The payoff came in his play. As Bouye sees it, that will continue to be the payoff here, and all that money coming March 9 is the bonus. So yeah, he has some plans. He’ll probably get that truck. His dad—a former correctional officer who was once responsible for guarding/transporting John Gotti, T.I. and Mike Vick—had spinal surgery last year, so Bouye can help there. And he’ll probably throw some cash at the AAU team his dad works with, too.
But mostly, the plan is keep his foot in that door that swung open in October.
“Now that the time is around the corner, I need to start thinking about it, I can’t keep avoiding it,” he says with a laugh. “So it’s really just on what’s gonna happen with where I end up. Where am I gonna live? What team? What type of teammates? Really that’s it, because I know in the end I’m gonna be the same person.”
Bouye isn’t the only one who has a lot to think about, of course, with March 9 fast approaching. And he’s not the only lesser-known name about to cash a life-changing check. So here are a few more names that you may not know well but soon will, with the caveat that guys who’ve been tagged before (like Trumaine Johnson) or were first-round picks (like Melvin Ingram) don’t qualify for this particular list …
(Note: All but the 28-year-old Brandon Williams are between ages 25 and 27.)
• Colts TE Jack Doyle: Ex-GM Ryan Grigson assembled quite a stable of tight ends, and Doyle is another who proved a reliable target for Andrew Luck in limited chances.
• Texans TE Ryan Griffin: He’s been a spot starter for Houston. And with more teams using multiple-tight-end sets, his versatility will be valued.
• 49ers LB Gerald Hodges: After a breakthrough 2016 season, Hodges won’t cash in huge but could be a sneaky valuable mid-level signing for a contender with a need.
• Cowboys G Ron Leary: Expendable due to the presence of La’el Collins in Dallas, Leary is a quick-fix answer for teams looking to emulate that model, with durability a concern.
• Cardinals S Tony Jefferson: A versatile piece who played all over the place in the secondary, and even some at linebacker. May wind up among the league’s top-paid safeties.
• Patriots CB Logan Ryan: New England stuck him on Hopkins twice, and on Julio Jones (with safety help). His physicality and Patriot pedigree should get him paid.
• Packers C/G J.C. Tretter: Durability is a question—he’s coming off knee surgery—but position flexibility is a plus going into a year when center help will be hard to find.
• Ravens RT Ricky Wagner: Another Ravens product set to cash in elsewhere. A lack of tackle depth in the draft and free agency should push his salary numbers.
• Ravens NT Brandon Williams: Baltimore wants to keep him, but Snacks Harrison’s success as a big-money run-plugger for the Giants will help drive the market for Williams.
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FIRST AND 10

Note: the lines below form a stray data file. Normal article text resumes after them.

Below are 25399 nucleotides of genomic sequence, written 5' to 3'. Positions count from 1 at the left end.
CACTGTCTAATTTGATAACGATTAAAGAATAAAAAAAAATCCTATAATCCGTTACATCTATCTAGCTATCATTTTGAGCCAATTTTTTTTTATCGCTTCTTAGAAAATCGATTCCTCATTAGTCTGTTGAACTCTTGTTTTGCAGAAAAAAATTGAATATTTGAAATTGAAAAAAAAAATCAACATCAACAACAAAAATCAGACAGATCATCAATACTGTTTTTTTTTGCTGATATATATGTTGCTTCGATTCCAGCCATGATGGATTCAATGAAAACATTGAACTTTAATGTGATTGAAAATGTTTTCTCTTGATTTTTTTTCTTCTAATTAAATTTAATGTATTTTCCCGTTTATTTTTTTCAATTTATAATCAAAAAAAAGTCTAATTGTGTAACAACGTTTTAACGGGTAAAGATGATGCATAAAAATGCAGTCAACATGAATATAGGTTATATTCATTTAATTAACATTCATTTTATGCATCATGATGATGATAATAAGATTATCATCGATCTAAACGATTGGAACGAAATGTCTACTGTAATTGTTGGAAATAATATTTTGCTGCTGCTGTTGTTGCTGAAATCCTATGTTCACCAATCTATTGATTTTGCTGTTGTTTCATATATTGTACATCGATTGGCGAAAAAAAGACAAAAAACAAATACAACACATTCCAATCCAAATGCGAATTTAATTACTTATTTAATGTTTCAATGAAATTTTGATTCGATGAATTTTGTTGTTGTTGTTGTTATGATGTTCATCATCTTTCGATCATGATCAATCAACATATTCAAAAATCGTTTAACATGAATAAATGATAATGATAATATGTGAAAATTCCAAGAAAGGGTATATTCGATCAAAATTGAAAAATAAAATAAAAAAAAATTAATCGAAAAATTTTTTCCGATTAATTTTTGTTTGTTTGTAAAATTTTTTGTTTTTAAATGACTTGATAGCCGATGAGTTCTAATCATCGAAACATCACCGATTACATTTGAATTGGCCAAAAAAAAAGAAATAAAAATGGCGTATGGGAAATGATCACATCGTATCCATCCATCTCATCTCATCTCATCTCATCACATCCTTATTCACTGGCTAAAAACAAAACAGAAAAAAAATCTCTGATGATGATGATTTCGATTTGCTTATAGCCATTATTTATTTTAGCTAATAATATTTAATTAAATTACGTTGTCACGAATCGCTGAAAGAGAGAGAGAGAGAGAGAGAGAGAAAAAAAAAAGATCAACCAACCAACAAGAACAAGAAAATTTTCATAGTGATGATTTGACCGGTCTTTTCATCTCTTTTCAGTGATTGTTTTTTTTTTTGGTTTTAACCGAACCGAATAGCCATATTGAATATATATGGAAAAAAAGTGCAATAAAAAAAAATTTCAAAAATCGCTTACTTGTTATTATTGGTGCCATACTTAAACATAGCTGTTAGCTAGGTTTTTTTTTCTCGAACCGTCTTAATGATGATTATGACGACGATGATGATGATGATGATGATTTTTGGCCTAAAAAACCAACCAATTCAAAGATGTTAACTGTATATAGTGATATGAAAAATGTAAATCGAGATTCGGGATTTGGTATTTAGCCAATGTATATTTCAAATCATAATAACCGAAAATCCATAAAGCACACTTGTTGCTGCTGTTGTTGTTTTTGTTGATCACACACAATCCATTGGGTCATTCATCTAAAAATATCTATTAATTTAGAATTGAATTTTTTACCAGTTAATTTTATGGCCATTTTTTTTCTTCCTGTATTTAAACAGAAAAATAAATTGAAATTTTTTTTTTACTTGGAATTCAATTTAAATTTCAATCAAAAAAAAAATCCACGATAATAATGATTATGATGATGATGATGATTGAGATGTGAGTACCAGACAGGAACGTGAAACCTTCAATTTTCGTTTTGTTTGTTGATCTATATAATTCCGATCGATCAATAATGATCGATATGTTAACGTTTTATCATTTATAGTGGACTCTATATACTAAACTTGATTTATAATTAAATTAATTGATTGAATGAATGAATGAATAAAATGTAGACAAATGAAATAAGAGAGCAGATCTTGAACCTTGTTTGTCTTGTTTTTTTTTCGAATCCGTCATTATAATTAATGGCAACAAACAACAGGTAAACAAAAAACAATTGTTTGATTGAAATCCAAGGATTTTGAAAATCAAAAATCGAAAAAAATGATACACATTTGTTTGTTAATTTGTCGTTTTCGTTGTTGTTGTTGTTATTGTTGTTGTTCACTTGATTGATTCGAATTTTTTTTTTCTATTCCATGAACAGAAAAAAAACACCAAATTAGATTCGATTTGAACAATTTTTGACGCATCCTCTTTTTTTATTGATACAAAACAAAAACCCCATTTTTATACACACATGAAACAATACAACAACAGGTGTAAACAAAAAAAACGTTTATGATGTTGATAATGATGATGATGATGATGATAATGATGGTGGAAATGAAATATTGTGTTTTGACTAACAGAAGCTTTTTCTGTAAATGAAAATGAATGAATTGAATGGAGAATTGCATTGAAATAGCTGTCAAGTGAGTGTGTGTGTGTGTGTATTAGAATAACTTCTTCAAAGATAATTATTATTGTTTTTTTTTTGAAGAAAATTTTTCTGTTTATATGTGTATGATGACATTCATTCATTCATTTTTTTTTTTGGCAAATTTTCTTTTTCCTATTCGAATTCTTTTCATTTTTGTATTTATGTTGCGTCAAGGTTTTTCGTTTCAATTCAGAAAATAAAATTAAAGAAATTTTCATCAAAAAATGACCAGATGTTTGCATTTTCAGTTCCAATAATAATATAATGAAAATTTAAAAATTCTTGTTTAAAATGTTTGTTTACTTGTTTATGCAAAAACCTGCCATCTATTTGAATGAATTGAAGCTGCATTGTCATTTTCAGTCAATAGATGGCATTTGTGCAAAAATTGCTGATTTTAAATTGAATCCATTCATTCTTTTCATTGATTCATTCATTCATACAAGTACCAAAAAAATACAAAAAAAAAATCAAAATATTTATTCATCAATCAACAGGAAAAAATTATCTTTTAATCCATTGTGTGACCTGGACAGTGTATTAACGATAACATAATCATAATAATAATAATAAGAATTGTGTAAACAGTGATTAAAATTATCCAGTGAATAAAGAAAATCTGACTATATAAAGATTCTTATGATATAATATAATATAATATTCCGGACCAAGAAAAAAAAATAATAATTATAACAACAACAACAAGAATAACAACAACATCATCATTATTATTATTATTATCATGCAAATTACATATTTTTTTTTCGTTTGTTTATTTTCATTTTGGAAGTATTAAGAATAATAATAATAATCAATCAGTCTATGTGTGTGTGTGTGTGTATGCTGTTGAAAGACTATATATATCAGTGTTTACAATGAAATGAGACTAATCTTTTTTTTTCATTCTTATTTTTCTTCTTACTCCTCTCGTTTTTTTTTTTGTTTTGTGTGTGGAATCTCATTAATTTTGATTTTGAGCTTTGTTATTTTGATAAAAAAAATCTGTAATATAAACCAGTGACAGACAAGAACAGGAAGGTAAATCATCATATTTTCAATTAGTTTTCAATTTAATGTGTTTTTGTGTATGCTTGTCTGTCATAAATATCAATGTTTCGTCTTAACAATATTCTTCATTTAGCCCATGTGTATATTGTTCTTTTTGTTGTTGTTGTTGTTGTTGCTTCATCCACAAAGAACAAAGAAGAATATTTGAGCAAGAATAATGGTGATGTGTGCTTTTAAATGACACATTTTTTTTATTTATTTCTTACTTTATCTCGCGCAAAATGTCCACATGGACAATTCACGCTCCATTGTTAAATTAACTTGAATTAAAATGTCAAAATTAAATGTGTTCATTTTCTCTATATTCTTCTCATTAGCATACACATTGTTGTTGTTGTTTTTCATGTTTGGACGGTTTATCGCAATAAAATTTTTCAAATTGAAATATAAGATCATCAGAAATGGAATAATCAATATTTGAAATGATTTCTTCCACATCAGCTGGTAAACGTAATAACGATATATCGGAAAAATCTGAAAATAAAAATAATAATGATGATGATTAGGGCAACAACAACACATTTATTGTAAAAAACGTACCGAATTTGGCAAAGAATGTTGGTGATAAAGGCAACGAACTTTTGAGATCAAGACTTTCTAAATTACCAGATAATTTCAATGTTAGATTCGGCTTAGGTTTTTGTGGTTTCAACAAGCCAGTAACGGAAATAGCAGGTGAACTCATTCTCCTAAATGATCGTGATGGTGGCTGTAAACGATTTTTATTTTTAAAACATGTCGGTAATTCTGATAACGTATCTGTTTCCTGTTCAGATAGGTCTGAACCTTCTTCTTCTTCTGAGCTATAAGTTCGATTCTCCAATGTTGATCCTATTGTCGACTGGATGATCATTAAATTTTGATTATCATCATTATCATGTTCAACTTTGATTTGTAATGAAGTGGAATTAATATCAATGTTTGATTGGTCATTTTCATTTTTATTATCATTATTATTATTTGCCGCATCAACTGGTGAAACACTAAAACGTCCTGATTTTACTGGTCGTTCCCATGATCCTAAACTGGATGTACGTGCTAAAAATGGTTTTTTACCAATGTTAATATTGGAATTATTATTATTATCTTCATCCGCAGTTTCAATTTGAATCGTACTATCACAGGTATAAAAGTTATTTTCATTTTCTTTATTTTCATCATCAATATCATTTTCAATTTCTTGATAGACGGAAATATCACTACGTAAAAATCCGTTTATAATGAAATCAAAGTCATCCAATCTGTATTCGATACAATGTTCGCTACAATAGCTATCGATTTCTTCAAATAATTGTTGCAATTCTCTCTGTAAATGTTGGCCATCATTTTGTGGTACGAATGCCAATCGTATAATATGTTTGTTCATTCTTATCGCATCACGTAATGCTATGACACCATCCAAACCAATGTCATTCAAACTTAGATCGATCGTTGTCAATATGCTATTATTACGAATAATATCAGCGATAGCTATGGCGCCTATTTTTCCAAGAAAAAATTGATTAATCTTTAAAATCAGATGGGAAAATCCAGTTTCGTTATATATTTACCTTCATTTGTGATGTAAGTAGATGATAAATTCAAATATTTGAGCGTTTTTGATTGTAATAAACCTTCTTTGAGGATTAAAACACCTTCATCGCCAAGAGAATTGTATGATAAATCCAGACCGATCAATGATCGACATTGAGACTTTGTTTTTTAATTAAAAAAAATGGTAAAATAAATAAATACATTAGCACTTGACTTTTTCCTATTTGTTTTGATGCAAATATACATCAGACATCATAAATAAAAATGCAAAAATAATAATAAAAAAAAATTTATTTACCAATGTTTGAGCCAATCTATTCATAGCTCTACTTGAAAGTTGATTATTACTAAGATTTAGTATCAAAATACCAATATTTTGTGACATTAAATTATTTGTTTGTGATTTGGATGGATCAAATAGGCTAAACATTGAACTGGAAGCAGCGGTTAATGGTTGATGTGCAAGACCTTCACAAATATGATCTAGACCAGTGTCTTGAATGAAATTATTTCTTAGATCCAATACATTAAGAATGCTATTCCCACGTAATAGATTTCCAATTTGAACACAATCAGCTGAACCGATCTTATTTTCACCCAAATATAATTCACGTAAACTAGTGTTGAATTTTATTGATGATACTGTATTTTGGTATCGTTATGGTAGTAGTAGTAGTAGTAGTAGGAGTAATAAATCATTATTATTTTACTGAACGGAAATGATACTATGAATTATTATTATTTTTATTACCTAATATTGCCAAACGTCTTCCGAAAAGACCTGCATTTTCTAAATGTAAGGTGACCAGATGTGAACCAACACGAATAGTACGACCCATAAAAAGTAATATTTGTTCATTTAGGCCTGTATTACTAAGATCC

1. I would think Florida State running back Dalvin Cook would have a real shot at unseating LSU’s Leonard Fournette as the draft’s top back—if it weren’t for Cook’s off-field questions.
2. The Chargers need to hang on to Melvin Ingram. Defensive coordinator Gus Bradley’s scheme demands rushers. Ingram and Joey Bosa give him two potentially great ones.
3. Jay Cutler is at the point careerwise where he may be best as a placeholder for a rookie. But how can he convince you he’d be a good influence for a young quarterback?
4. My sense is Bills offensive coordinator Rick Dennison would like to keep Tyrod Taylor. Thus, cash will be the deciding factor. Taylor is due $40.5 million the next two years.
5. Benefit of being a good guy who does the right things? If you’re Calais Campbell, because teams trust you, it means a third big contract coming at 31.
6. Both guard Kevin Zeitler and corner Dre Kirkpatrick are set to cash in. And because the Bengals have drafted well and can’t pay everyone, it may be somewhere else.
7. New 49ers quality-control assistant DeMeco Ryans should be a natural for coaching. As a player, he was seen as a smart, hard-working leader.
8. I’ve said it before, but it’s worth repeating that 2014 draft evaluations count in the Jimmy Garoppolo sweepstakes. The Texans, for one, were high on him.
9. Another team that fits in the category would be the Saints. Sean Payton is still in New Orleans, of course. And ex-Saints exec Ryan Pace is now the Bears’ GM.
10. And while we’re there, the Browns coaches liked Garoppolo then too. Both Niners coach Kyle Shanahan and Bears offensive coordinator Dowell Loggains were on that staff.
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1. Offensive line market should be hot. There are reasons why we’ve already named a few guards, a center and a right tackle as prime free agents. One is that offensive linemen are grouped together in the franchise-tag formula, making it hard to tag any lineman who doesn’t play left tackle. But a bigger one is this: Teams are looking at the idea of a lineman with four NFL seasons under his belt favorably now, based on what’s coming out of college. This is a particularly weak draft class at the offensive line spots, but there’s a larger problem at work here, and that’s what the collegiate spread has done to prospects at those positions.